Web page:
thinking, problem solving, and better-developed interpersonal and communication
skills. 6 Because women make up 51 percent of the population, they constitute an
untapped resource from which to recruit.
Further persuasive evidence can be found in a guidebook developed by the
National Center for Women and Policing titled Recruiting and Retaining Women: A
Self-Assessment Guide for Law Enforcement. 7 This guide offers seven well-researched
and documented advantages to hiring and retaining female law enforcement officers.
According to the report, the evidence is as follows:
• Female officers have prnved to be as competent as their male counterparts.
Research from departments in nine cities across the country indicates that
women officers were equally as qualified as their male counterparts for
• Female officers are less likely to use excessive force. In a study conducted by
the Los Angeles police department, women were significantly less likely to be
involved in employing either deadly or excessive force, resulting in fewer
lawsuit.s and less negative publicity for their departments. Also noted was the
fact that physical strength has not been shown to predict either general police
effectiveness or the ability to handle dangerous situations successfully.
• BCemale officers can hbellp implement cdommunity-orientehd policing.
ommunication, pro em so1ving, an cooperation wit community
members-hallmarks of community-style policing-are areas in which
women officers receive better evaluations than their male counterparts.
• Employing more female officers will improve the law enforcement response
to violence against women. Relationship violence calls are the single largest
category of calls made to police across the country. Because most of the
Police Officers I: Entering Police Work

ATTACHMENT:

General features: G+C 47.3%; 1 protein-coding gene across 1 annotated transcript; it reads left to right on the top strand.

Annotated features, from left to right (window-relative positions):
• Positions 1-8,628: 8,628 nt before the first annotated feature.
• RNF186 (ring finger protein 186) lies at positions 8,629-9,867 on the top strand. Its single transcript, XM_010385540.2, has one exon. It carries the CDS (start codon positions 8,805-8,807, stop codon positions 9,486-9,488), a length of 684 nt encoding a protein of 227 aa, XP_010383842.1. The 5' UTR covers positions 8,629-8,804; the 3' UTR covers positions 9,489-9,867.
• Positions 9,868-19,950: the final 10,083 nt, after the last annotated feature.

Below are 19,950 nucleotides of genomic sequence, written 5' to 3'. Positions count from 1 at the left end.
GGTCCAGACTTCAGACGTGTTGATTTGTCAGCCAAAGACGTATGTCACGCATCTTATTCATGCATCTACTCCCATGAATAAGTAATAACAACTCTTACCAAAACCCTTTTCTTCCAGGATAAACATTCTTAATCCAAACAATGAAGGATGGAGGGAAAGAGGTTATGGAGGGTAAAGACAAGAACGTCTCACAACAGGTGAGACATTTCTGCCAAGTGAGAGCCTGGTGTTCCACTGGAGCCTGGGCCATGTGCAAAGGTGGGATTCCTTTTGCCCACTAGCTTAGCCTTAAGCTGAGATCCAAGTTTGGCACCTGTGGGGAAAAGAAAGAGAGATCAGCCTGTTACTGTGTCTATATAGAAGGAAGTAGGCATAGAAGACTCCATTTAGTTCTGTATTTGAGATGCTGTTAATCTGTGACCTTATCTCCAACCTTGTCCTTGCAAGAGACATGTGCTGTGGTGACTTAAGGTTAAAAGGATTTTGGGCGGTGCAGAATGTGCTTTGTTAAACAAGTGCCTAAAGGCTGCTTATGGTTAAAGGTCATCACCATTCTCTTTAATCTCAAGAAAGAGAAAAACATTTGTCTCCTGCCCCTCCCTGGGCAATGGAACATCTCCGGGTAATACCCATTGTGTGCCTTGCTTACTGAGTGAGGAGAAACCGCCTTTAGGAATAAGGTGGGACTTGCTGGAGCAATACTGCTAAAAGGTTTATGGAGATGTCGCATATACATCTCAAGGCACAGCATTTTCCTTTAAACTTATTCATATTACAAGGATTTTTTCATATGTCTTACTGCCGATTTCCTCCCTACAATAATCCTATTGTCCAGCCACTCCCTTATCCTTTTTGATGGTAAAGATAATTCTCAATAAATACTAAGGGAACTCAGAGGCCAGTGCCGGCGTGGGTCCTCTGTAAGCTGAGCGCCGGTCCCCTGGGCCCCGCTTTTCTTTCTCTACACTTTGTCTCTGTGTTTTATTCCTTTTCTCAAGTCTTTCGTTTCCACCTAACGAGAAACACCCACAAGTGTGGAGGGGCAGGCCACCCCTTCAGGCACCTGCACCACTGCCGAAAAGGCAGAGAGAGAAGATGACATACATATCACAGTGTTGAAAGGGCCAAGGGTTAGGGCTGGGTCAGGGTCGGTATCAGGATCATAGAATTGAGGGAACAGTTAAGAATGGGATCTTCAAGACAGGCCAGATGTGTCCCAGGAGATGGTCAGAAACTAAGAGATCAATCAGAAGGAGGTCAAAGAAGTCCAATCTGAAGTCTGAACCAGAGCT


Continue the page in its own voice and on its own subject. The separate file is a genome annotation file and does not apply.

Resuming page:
victims are women and most of the batterers are men, it is important to have
. female officers on the force to be effective in responding to these calls.
• Female officers often have the ability to de-escalate. potentially violent or
aggressive situations through their presence and
of interpersonal skills,
reducing the need to resort to physical confrontation.
• Increasing the presence of female officers reduces problems of sexual
harassment and discrimination within an agency. Sexual harassment is more
prevalent in male-dominated workplaces. Hiring and retaining more women
reduces the numeric underrepresentation of female officers and, as a result,
enhances the organizational climate.
The presence of women can bring about beneficial changes in policy for .all
officers. Management has an incentive to examine selection and training
standards, measures of police performance, family-friendly policies that
support both parents at the time of a birth or an adoption, uniform and
equipment design, and supervision of all officers. A gender-diverse workplace
makes a better workplace for all sworn personnel.
The New York State Police (NYSP) recently conducted a survey ofyoung women to
determine what would attract them to a law enforcement career. For women between
the ages of 19 and 29, the NYSP found a demand for financial inducements and job
security, a supportive work climate, skill and task variety, and family-friendly work
policies. 8 Policing can be a career that offers all of these things, and any department,
with some minor system changes, can easily become the "department of choice" to attract and retain the best applicants. The chief advantage ofincorporating these changes
into the organizational system is that all members, regardless of gender, would benefit..
During extensive interviews with female law enforcement officers, staff at
Vermont Works for Women (VWW; WWW-.nnetw.org), an organization whose mission
is to "help women and girls explore, pursue, and excel in
careers that ·
pay a livable wage," got to know women who loved their jobs. All stated that they
liked the public service aspect of their jobs the most and that they enjoyed working
to solve problems in their communities. They also spoke of the high degree of independence they enjoyed on a daily basis, of never getting bored, and of using many
"tools" such as communication and problem solving to de-escalate potentially dangerous situations before they got out of control. Clearly, there is a need and a place
for women in the law enforcement profession.
Establishment of the Program
Most police departments, however, struggle to attract and retain significant numbers
of female law enforcement officers. This may have led Chief Gary Margolis of the
University of Vermont Police Services to call VWW in 2003. For several weeks,
Chief Margolis had driven past one of VWW's training sites on his way to and from
work. The site, a home renovation project, was an on-the-job training program with
an all-female crew. "I've been watching your crew," he said, "and I've been wondering